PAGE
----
Many different businesses and schemes are making money off of low-income Americans, Tom Edsall writes in a New York Times opinion piece. Earlier this month, a report by the Center for Responsible Lending (CRL) found that the average annual income of a typical payday-loan borrower was $22,476, with an average loan amount of $350. The median consumer conducted 10 transactions over a 12-month period and paid a total of $458 in fees, not including the loan principal. The report shows how payday lenders' profits depend on those borrowers who take out repeated loans. A recent letter from the Community Financial Services Association stated that loans to repeat borrowers generally constitute between 70 percent and 90 percent of a lender's portfolio.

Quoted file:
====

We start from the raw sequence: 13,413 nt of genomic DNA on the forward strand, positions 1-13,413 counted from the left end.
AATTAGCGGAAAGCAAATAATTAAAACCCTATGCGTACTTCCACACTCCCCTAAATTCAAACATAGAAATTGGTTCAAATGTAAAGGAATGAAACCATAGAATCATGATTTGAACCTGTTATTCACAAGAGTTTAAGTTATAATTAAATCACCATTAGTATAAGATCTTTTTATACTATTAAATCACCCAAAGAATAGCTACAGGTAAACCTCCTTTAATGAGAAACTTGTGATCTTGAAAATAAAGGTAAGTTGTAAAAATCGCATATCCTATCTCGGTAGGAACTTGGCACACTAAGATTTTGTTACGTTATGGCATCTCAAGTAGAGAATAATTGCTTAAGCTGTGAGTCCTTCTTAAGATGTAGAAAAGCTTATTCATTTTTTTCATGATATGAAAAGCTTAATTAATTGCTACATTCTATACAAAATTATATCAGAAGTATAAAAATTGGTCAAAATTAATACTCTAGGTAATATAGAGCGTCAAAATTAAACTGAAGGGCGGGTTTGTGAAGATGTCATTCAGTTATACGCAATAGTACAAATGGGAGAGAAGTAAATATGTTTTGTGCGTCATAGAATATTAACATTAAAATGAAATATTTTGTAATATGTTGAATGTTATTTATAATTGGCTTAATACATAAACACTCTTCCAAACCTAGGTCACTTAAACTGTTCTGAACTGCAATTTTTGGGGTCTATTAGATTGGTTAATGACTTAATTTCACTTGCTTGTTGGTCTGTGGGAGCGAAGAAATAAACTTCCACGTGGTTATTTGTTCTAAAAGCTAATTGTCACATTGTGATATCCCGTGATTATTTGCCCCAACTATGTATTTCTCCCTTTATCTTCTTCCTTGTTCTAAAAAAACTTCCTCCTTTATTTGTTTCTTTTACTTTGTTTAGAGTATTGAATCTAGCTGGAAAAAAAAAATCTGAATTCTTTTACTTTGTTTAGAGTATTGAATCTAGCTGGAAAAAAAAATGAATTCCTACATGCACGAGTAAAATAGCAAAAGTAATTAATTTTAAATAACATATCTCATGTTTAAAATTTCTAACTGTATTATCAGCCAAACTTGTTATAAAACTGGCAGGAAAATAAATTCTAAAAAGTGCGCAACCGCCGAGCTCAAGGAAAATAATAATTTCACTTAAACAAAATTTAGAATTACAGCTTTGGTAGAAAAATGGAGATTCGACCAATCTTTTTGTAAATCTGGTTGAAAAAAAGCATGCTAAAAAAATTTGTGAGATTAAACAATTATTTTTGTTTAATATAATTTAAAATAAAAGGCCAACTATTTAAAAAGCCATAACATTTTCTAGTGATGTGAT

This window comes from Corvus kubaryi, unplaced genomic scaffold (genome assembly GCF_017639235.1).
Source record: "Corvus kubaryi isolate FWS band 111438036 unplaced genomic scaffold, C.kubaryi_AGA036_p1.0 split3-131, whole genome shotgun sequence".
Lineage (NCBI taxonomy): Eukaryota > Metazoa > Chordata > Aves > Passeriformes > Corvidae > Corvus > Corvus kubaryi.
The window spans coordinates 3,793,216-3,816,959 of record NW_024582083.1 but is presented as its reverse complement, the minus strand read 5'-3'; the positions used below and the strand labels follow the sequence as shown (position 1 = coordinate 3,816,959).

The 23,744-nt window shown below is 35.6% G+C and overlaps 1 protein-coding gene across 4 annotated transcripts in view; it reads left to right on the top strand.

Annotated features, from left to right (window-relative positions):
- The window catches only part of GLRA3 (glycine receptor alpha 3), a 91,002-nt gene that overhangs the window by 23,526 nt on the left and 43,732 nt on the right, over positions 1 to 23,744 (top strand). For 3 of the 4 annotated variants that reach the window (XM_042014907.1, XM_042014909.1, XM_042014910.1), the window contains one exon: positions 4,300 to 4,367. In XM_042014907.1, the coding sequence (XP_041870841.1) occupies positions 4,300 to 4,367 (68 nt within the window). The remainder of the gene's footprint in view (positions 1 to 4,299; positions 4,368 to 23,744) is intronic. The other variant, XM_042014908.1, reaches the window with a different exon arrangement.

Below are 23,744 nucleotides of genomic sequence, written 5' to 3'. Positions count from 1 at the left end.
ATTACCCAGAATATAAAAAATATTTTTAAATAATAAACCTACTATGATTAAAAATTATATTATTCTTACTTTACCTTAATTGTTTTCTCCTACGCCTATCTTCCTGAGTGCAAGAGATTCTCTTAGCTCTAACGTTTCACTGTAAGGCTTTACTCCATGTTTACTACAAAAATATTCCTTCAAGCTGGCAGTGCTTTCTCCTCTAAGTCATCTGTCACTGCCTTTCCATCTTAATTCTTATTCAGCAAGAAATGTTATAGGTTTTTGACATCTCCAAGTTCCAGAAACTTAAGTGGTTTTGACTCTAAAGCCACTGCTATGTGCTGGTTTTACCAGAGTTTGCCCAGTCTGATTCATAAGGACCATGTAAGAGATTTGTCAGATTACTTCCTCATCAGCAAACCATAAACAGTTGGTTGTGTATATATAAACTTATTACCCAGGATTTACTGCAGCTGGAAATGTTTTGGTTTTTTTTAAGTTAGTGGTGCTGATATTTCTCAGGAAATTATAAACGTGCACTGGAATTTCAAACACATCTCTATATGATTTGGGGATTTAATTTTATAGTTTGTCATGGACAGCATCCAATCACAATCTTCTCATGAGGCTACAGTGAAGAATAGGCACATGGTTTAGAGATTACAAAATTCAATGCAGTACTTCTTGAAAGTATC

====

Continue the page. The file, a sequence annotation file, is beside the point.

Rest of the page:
Many major banks, including JPMorgan Chase and Bank of America, have acted as intermediaries to allow online lenders to collect money directly from borrowers' bank accounts. This has become more controversial as many payday lenders establish online operations to evade statewide interest-rate caps. Another profitable route for businesses that lend to cash-strapped consumers is the auto-title loan. According to the CRL, the average title loan is $951, and carries a monthly interest rate of 25 percent, amounting to 300 percent a year. A typical borrower will pay $3,093 in total interest and principal for a car loan of $951. In other financial areas, an effort by the District of Columbia to collect overdue property taxes has helped enterprising real estate operators and encouraged interest in buying tax liens. Edsall recommends further restraints on predatory lending, and a revived public discussion about the impediments that restrict opportunities for the American poor.